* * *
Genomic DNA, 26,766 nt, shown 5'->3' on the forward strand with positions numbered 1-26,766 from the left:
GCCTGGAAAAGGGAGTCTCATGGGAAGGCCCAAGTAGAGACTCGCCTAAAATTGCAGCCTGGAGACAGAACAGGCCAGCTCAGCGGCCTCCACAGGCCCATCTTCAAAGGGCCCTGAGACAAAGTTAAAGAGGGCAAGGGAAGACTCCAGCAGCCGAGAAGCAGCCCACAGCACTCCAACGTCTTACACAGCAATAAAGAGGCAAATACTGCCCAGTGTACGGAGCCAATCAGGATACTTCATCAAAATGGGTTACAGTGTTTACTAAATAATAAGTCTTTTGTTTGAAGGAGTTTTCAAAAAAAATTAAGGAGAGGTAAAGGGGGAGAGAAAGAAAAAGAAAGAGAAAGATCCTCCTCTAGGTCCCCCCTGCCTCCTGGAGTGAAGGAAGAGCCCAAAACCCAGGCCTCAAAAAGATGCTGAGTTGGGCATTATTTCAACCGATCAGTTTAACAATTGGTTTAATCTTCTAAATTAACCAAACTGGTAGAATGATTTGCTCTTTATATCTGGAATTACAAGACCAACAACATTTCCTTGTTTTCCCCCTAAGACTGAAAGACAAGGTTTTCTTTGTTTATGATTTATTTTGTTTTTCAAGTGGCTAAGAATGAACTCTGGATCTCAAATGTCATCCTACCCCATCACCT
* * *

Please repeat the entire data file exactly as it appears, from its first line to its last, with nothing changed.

Genomic DNA, 26,766 nt, shown 5'->3' on the forward strand with positions numbered 1-26,766 from the left:
GCCTGGAAAAGGGAGTCTCATGGGAAGGCCCAAGTAGAGACTCGCCTAAAATTGCAGCCTGGAGACAGAACAGGCCAGCTCAGCGGCCTCCACAGGCCCATCTTCAAAGGGCCCTGAGACAAAGTTAAAGAGGGCAAGGGAAGACTCCAGCAGCCGAGAAGCAGCCCACAGCACTCCAACGTCTTACACAGCAATAAAGAGGCAAATACTGCCCAGTGTACGGAGCCAATCAGGATACTTCATCAAAATGGGTTACAGTGTTTACTAAATAATAAGTCTTTTGTTTGAAGGAGTTTTCAAAAAAAATTAAGGAGAGGTAAAGGGGGAGAGAAAGAAAAAGAAAGAGAAAGATCCTCCTCTAGGTCCCCCCTGCCTCCTGGAGTGAAGGAAGAGCCCAAAACCCAGGCCTCAAAAAGATGCTGAGTTGGGCATTATTTCAACCGATCAGTTTAACAATTGGTTTAATCTTCTAAATTAACCAAACTGGTAGAATGATTTGCTCTTTATATCTGGAATTACAAGACCAACAACATTTCCTTGTTTTCCCCCTAAGACTGAAAGACAAGGTTTTCTTTGTTTATGATTTATTTTGTTTTTCAAGTGGCTAAGAATGAACTCTGGATCTCAAATGTCATCCTACCCCATCACCT